He played Jesse Owens in Race. He was in the film Selma, just really wise beyond his years. And the biggest thing with his performance [in Beale Street] is through glass. There's literally this barrier between him and Tish [his girlfriend, played by KiKi Layne] and between him and the audience. You need to feel what he's going through in order to track this de-evolution, this deterioration of his person. Stephan and I talked about what that was like and how it was different than what Chiron [the main character] undergoes in Moonlight. I'd say the analog for him in Moonlight is in the third chapter where you're starting to see the life come back into Chiron’s eyes as he spends this fictive, long day into night with his childhood crush.
In Beale Street, you're seeing Stephan take the opposite journey, where at the beginning, there's all this hope and vitality. Fonny and Tish are both naïve in the beginning, where they think, he’ll be in prison a week and then we'll go home and have our baby. But as the reality sets in, you start to see him drift away from his own dream. It's a lovely and very nuanced performance.
In Beale Street as in Moonlight, how do you get such sensitive performances from your male actors?
Part of it is casting. The other part is creating a working environment that feels like a space where the men won't be judged for revealing this part of themselves. Because I'm sure we all have that within us. It's just the world teaches us that we're not allowed to show it, and we're not allowed to "indulge it," air quotes. Because it feels like an indulgence to allow ourselves to be vulnerable as men. But the scenario that these characters in these last two films find themselves in are almost hyper-vulnerable. Like hyper-masculinity is a word, this is hyper-vulnerability.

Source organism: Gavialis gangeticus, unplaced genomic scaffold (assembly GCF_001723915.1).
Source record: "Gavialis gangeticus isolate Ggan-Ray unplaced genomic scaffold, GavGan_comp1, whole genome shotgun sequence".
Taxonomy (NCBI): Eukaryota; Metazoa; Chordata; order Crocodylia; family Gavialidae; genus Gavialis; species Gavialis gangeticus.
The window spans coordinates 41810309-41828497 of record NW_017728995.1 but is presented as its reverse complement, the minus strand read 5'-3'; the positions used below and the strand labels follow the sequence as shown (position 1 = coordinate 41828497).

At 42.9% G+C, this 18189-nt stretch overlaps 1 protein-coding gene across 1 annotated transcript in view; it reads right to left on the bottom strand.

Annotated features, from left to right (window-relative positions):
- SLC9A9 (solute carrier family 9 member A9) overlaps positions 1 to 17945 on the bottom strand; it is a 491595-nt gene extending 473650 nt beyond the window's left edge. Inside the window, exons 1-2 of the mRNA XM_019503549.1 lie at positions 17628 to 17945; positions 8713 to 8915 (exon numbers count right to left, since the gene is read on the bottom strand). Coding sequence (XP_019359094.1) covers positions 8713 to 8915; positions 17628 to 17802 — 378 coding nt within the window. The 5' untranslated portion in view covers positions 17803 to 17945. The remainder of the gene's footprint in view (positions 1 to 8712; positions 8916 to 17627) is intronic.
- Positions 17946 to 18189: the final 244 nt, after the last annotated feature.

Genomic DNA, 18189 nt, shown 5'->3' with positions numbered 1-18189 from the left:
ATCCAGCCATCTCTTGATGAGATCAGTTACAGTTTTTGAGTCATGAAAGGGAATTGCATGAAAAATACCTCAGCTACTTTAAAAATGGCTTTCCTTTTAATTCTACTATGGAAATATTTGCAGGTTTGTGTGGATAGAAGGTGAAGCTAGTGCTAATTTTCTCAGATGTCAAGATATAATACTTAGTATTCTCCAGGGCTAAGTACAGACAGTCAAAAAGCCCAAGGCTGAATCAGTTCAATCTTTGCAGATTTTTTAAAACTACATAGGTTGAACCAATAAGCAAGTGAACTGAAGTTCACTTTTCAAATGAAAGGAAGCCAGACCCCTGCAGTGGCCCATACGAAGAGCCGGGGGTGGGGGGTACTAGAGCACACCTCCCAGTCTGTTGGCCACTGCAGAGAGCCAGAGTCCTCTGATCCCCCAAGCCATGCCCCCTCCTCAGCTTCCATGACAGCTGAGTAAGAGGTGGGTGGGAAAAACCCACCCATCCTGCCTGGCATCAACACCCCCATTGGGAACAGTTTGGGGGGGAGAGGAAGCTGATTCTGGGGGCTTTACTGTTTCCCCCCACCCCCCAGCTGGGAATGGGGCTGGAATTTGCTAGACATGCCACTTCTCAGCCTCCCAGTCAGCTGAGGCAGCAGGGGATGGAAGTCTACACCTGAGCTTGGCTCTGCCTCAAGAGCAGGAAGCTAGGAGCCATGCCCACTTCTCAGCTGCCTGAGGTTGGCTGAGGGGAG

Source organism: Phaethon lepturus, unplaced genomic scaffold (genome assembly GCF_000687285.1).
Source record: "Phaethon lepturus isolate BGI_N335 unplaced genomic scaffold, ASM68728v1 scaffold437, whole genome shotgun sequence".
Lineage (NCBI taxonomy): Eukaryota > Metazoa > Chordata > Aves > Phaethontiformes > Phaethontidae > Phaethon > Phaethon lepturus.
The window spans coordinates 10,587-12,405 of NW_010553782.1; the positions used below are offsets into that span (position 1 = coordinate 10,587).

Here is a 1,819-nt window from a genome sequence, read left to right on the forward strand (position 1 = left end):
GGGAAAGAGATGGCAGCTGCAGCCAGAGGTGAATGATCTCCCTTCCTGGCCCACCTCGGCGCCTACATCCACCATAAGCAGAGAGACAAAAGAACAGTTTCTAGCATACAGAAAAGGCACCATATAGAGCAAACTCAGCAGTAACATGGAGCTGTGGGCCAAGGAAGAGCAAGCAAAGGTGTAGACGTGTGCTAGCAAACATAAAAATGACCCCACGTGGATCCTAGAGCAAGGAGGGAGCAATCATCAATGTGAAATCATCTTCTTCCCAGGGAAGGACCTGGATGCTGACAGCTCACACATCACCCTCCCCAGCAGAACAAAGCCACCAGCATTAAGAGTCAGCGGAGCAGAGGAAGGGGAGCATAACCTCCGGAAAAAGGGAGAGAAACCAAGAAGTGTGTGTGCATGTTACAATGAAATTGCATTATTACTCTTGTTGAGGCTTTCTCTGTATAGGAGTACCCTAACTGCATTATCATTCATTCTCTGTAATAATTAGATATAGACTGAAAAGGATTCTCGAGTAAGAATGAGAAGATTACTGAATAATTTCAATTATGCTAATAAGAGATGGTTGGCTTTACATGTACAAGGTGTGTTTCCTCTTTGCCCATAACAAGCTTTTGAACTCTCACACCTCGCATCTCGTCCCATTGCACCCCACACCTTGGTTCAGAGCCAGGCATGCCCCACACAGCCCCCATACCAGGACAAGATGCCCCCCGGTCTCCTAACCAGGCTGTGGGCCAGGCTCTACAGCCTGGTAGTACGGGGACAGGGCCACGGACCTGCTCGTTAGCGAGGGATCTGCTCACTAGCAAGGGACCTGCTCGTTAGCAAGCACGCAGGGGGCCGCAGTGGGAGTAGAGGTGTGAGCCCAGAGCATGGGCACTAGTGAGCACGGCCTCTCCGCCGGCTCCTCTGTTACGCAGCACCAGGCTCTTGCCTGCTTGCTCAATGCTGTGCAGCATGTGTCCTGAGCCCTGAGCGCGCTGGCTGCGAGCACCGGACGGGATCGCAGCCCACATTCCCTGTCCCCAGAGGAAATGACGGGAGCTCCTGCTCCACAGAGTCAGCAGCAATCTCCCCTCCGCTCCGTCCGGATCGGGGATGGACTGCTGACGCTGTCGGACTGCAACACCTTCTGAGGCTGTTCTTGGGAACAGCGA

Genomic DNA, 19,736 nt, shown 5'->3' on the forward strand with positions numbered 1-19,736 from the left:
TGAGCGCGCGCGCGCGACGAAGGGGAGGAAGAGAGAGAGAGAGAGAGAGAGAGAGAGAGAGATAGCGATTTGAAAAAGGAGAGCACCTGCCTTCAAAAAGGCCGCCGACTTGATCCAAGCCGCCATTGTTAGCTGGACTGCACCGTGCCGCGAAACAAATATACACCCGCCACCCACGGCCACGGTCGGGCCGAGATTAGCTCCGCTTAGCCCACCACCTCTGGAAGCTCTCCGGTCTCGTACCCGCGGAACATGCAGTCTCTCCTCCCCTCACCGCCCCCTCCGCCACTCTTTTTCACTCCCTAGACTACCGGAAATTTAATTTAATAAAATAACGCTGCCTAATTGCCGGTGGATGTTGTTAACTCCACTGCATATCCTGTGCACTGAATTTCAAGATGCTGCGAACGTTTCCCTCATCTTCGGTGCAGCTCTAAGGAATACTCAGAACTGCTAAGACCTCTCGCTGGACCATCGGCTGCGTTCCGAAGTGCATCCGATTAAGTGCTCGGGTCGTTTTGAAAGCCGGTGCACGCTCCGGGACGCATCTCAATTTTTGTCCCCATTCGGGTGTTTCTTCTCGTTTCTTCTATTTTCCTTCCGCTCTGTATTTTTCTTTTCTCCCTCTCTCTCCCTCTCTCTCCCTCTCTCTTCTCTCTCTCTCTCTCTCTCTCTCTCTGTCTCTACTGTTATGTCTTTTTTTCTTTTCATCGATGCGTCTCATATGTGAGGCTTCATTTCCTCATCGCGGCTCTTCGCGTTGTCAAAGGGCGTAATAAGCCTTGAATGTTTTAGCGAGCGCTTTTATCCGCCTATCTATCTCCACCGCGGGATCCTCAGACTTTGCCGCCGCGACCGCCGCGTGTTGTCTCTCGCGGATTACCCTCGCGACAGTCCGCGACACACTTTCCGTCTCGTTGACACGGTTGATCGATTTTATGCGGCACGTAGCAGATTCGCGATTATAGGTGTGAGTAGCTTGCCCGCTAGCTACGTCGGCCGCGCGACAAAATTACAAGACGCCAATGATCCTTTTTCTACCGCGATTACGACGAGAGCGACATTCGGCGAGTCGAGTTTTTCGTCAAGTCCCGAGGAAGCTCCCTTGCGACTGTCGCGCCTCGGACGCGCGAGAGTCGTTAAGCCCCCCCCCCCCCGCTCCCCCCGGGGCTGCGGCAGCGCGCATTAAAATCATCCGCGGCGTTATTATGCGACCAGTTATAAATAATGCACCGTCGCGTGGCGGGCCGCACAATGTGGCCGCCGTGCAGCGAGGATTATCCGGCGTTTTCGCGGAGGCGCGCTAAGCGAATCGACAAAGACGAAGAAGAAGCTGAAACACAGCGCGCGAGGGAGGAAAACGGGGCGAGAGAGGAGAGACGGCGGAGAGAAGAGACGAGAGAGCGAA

But to go back to your question about pacing, the scene of the peak male vulnerability in this film is when Fonny's [and his] friend, Daniel, played by Brian Tyree Henry, have this random encounter in the street. And then there's this 15-minute sequence where you slowly start to see this exterior posture start to erode and the reality of this is full of nerve endings, a damaged man rebuilding himself.
Regina King plays Tish’s mother Sharon. Before she says a word to her daughter in their first scene together, you can tell that Sharon has Tish’s back.
What I love about that is that's a scene where they could say everything, but because of the power of their faces—and I've watched this movie with so many audiences—and the women in the audience, they know what KiKi is going to say before she says it because they can read it on Regina's face. To me, when you talk about technique, that is, in my films, I want to say everything in as few words as possible. When you work with somebody like Regina King, the words are fine, but it's all there on the face.
This interview is part of the KQED Film Hub Newsletter. Click here to subscribe now.
'If Beale Street Could Talk' opens in San Francisco on Tuesday, December 25.